Don’t: Do not ever wrap your winch cable around a tree. Whether synthetic or steel, the winch line will damage the tree, killing it in the process. Remember that one of the reasons you are on the trail is to spend time in nature and not destroy what’s there. Respect public and private land so we all can use some of it in the future.

Don’t: You can also use a tree saver incorrectly. It’s fine to loop a tree saver or tow strap through itself to and around a rollbar, non-sharp portion of framerail or crossmember, but never do this around a tree. Doing this has a cinching effect as you pull that can damage the tree and damage your tree saver. It could cinch so tight that you can’t remove it.

Do: The correct way to use a tree as an anchor is to select a large tree and use a wide strap or tree saver around the base of the tree like this. Heck, we could have dropped the strap down a few more inches and found a larger tree. Note how the D-ring shackle goes through both ends of the tree saver and is hooked to the winch line. The tree is strongest closest to the ground. You also don’t want the tree saver to slide on the tree, so if the tree is at a weird angle or has a tapered base, look for a different one.

Don’t: Winching several feet above the base of the tree creates a huge amount of leverage on the trees roots. This is a great way to pull the tree down onto your vehicle, killing the tree and maybe even yourself since the tree is going to fall towards you and your rig. Don’t do it. There are times when you may want an elevated anchor, but this tree is not the one to use for that.

Don’t: If you have to winch to a rock, you’d better make sure it’s the biggest one around. Similar rules apply to winching to a rock as with a tree. You should use a tow strap or tree saver around the rock rather than wrapping your winch line around it. Sharp bends on a rock can damage a steel cable and cut a synthetic rope. A stuck vehicle can require a huge amount of force to get unstuck, and you don’t want to spend time moving small boulders around on the trail. Also making sure the tree saver or tow strap will stay in place takes some forethought.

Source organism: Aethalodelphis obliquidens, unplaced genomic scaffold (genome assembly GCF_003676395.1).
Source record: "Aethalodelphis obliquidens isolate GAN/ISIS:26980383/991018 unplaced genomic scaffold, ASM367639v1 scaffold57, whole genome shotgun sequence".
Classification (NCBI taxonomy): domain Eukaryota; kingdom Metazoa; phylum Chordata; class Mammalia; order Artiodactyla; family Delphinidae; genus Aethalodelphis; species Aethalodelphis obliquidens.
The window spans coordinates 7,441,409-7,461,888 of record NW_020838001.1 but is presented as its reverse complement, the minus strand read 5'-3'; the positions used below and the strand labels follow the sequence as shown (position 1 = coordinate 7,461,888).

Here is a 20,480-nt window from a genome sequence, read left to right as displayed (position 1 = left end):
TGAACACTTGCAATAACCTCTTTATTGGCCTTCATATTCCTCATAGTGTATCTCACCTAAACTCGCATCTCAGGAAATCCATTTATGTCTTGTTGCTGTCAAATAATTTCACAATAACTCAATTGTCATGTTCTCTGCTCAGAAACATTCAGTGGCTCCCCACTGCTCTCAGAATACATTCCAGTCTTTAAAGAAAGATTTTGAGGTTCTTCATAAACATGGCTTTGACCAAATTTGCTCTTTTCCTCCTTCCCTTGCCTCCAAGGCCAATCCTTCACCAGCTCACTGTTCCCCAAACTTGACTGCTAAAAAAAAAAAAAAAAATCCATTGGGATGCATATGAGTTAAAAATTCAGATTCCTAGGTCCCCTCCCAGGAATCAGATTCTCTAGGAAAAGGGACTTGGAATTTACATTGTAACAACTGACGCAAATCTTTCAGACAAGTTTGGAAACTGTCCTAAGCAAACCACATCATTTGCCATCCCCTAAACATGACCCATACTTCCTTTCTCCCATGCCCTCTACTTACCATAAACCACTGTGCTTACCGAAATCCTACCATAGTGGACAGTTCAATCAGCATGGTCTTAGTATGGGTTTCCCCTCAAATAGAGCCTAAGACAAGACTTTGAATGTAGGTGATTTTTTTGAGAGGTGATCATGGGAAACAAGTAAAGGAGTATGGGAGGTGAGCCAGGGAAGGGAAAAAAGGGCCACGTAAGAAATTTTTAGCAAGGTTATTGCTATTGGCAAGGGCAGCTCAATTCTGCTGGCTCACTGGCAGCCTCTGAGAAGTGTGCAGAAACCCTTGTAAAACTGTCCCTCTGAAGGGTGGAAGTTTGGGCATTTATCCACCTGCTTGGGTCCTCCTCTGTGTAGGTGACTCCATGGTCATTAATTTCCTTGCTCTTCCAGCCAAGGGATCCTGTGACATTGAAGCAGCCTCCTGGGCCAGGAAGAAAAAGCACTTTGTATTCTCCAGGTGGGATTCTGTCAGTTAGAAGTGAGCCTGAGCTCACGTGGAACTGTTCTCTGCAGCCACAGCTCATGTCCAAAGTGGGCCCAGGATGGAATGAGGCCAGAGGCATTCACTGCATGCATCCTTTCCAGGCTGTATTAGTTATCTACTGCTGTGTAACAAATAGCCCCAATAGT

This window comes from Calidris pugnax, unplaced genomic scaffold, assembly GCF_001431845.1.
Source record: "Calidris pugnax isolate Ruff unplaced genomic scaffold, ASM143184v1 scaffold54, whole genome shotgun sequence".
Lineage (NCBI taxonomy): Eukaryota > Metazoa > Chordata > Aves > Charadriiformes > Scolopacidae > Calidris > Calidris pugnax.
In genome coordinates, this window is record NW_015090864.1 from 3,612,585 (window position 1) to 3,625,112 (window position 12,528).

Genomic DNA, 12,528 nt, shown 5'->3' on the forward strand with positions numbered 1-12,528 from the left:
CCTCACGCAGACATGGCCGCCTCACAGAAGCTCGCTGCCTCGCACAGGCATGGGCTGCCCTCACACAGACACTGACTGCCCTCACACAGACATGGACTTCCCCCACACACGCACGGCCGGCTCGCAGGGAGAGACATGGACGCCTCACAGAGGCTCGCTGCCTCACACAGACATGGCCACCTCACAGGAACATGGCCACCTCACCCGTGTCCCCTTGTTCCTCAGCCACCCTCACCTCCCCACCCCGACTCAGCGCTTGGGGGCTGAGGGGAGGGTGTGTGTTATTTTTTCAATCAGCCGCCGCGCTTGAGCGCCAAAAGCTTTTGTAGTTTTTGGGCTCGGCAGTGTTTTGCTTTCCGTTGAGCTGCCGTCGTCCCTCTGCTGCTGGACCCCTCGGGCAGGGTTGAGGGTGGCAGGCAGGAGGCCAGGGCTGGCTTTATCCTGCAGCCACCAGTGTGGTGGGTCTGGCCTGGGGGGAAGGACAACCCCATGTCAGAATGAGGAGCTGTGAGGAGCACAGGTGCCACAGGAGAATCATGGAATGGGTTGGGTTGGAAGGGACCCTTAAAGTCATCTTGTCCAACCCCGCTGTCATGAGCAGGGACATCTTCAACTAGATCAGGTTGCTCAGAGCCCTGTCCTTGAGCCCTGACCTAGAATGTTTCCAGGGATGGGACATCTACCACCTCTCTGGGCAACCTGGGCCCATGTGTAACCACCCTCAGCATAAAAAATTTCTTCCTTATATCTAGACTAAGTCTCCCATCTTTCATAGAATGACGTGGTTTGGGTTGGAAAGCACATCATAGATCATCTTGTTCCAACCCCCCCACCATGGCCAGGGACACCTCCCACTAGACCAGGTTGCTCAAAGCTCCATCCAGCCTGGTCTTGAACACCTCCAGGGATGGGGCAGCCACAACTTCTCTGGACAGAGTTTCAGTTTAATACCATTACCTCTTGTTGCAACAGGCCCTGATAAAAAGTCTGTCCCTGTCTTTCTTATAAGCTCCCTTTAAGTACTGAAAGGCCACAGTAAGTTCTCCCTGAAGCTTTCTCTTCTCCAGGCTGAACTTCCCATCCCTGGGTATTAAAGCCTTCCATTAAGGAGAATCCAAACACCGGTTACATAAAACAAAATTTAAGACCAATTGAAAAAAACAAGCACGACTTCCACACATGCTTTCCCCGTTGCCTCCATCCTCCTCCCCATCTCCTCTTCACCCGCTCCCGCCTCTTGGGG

Don’t: Running a winch rope and, to a lesser extent, a steel cable over a jagged rock is never a good idea. When rope and cable are under tension, they can fray or cut very easily. Most synthetic ropes have a protective sheath that can be used to protect them if you must make a pull over a rock.

Do: Weighing a steel winch cable down with a heavy blanket, tow strap, polyurethane winch weight, heavy coat, winch accessory bag, or specially designed winch weight is a great way to reduce the danger of a snapped steel cable. For one, the weight of the item pulls the cable down where, if it breaks, will hopefully hit the ground rather than any people. Winch weights also help by absorbing some of the potential energy stored in the cable.

Don’t: Sideloading a D-ring shackle as shown in this image is a no-no. D-ring shackles are designed to hold a load 90 degrees to this position, and they are weak when loaded as shown. Here, only the threads are resisting the load, rather than the cross sectional thickness of the shackle and pin resisting the load in shear as designed. This is bad.